‘Alarming levels of unfair treatment’ of ethnic minority doctors – BMA
A doctors’ union has called out “alarming levels of unfair treatment” of ethnic minority medics working in the NHS.
The British Medical Association (BMA) said that many doctors are facing racial inequality at work which is leading to them being overlooked for promotion or being forced to change their chosen specialty.
It warned of a “tragic waste of potential” as a new poll revealed that 60% of Asian and 57% of black medics see racism as a barrier to career progression.
Meanwhile, many doctors who have experienced racism while working said their mental health had deteriorated as a result.
As a result of racial discrimination, 42% of black and 41% of Asian doctors have considered leaving or have left work in the past two years.
BMA chair of council Dr Chaand Nagpaul said: “Racism is wrecking the lives of many doctors, affecting patient care and threatening services.”
The survey of 2,030 medics found that ethnic minority doctors faced racial discrimination from multiple sides, from their bosses to patients.
One medic told the BMA: “I was called ‘headscarf bitch’ by a patient. A patient refused to be seen by me as my name did not sound British.
“A supervisor did not wish to discuss the experience of the patient not wishing to be seen by me and I was met with mostly silence.”
Dr Nagpaul added: “The NHS was built on the principle of equality of care for patients whoever they are, but this report shows that the NHS is shamefully failing in this principle for its own doctors, with those from ethnic minorities reporting alarming levels of unfair treatment and racial inequality at work.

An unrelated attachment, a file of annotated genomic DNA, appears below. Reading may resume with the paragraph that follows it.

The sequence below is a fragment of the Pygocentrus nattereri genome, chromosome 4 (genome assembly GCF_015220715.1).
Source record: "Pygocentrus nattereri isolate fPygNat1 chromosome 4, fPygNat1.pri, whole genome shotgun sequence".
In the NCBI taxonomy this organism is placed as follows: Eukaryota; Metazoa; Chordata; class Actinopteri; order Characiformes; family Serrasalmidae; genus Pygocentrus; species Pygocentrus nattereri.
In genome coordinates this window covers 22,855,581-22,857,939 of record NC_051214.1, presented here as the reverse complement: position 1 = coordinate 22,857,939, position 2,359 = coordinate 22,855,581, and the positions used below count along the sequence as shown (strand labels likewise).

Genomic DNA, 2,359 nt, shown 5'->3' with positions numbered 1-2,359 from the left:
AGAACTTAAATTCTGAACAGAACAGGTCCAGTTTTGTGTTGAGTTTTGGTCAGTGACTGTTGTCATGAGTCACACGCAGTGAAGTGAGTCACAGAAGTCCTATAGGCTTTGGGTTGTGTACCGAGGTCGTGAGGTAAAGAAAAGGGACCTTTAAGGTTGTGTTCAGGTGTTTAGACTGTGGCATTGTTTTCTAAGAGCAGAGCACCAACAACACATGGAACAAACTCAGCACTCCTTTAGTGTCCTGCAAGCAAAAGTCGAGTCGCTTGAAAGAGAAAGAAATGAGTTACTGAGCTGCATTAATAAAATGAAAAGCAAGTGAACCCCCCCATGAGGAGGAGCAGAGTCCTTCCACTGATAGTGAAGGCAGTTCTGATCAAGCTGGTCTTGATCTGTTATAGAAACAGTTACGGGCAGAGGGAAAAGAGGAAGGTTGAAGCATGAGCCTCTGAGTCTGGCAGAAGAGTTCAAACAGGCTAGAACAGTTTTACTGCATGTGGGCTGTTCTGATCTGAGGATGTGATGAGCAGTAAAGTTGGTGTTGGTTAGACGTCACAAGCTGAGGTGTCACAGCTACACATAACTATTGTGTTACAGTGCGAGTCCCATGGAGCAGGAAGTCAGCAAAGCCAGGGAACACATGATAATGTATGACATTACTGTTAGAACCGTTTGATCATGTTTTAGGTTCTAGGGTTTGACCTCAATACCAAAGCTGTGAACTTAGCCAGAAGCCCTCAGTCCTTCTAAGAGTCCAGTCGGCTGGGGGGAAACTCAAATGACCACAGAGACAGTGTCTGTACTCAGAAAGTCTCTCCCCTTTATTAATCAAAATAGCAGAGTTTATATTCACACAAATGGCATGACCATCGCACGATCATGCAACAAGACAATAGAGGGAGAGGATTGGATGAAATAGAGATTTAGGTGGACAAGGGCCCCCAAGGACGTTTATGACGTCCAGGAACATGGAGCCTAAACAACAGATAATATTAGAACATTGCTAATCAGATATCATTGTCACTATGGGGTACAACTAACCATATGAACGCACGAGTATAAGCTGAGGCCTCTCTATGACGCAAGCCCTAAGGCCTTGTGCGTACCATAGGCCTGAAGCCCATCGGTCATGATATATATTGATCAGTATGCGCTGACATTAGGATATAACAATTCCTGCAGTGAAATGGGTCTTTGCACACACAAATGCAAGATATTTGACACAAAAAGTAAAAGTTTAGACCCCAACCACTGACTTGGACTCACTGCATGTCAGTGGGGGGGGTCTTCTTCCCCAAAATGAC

“It is deeply concerning that so many of those surveyed did not report racism, either out of fear of recrimination, being labelled a troublemaker or a lack of confidence it would be properly investigated. This means that doctors are suffering in silence, and the true extent of racism is neither exposed nor addressed.
“Our report depicts the scale of their suffering – being overlooked for promotion, forced to change their chosen specialty, feelings of isolation and exclusion… patients are failing to benefit from the full skills and talent of an ethnically diverse workforce.
“What all this this adds up to is a tragic waste of potential as doctors of ethnic minority are held back, dragged down or simply walk away from the profession.”
Professor Anton Emmanuel, head of workforce race equality standard (WRES) at NHS England, said: “No one should experience racism, discrimination or prejudice at work, it is completely unacceptable and NHS organisations should take a zero-tolerance approach to all and any form of discrimination.
“Since the first WRES report was published in 2021, we have taken decisive actions to address the existing inequalities and are making progress, but we know there is still more work to do.
“We are working closely with regulators, including the GMC (General Medical Council) and Health Education England, to reduce disproportionate representation in referrals and to focus on career progression and diversity in senior roles – as well as supporting NHS organisations to make quick inroads on tackling race inequality locally in areas such as recruitment and leadership development.
“We continue to work with the National Guardian’s Office to ensure anyone has the freedom to speak up on any discrimination they may face.”Published: by Radio NewsHub